[Date Prev][Date Next] [Thread Prev][Thread Next] [Date Index] [Thread Index]

Re: RES: /usr/lib vs /usr/libexec

>>>>> "Peter" == Peter Samuelson <peter@p12n.org> writes:

    Peter> [Thomas Bushnell BSG]
    >> Um:
    >> /bin/mount foo:whatever /bin

I was considering commenting on this, I think if you want to start
going down this track it would be simpler to write/adapt a script that
automatically creates an initramfs.

This initramfs would not only initialise the network, but mount the
appropriate file, including /etc (non-shareable), /lib (shareable
except perhaps /lib/modules), /sbin, /bin, /proc, /dev. Some people
consider this approach cleaner as it doesn't require the kernel to do
the initialisation stuff that can be done is user land. It fact, it
wouldn't surprise me if the kernel NFS-root stuff is either obsolete
or planned to become obsolete, for this reason.

Also you automatically get updated files when you update the kernel,
and you don't have to mess around with the package system.

    Peter> That's a huge administrative hassle.  Not only do you have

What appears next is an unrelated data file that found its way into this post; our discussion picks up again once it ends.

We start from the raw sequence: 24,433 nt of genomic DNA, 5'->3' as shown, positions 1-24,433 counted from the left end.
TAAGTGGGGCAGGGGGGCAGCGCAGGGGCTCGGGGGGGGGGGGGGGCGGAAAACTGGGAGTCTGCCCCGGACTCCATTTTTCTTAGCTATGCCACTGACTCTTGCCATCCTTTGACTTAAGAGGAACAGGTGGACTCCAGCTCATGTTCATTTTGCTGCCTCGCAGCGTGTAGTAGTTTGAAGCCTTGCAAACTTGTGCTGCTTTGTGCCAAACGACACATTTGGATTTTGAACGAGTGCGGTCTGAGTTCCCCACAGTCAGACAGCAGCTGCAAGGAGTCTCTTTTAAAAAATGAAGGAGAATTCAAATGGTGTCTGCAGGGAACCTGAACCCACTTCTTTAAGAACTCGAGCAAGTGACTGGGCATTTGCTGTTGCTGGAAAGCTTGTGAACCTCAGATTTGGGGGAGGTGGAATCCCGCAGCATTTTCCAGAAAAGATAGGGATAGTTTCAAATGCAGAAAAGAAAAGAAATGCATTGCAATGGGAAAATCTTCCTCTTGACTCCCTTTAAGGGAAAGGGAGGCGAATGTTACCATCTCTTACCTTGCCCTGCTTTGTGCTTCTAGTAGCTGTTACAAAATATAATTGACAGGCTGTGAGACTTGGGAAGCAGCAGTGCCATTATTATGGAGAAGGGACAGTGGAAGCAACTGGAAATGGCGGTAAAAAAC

Peter> to figure out what programs and libraries /bin/mount
    Peter> depends on so you can make sure they're on your real root
    Peter> partition, but the packaging system doesn't - and shouldn't
    Peter> - do anything to help you keep the two copies of /bin in
    Peter> sync.

Not to mention the extra mess (at least IMHO) of mounting two copies
of /bin. Sure, it is possible though. I am not sure what the point
would be.

    Peter> You would put up with all *that* for a 6-megabyte savings
    Peter> on your root filesystem?

It would be more then 6 megabyte savings on the root file-system if
/usr was moved to /. That was the original point I responded to.
Brian May <bam@debian.org>

Reply to: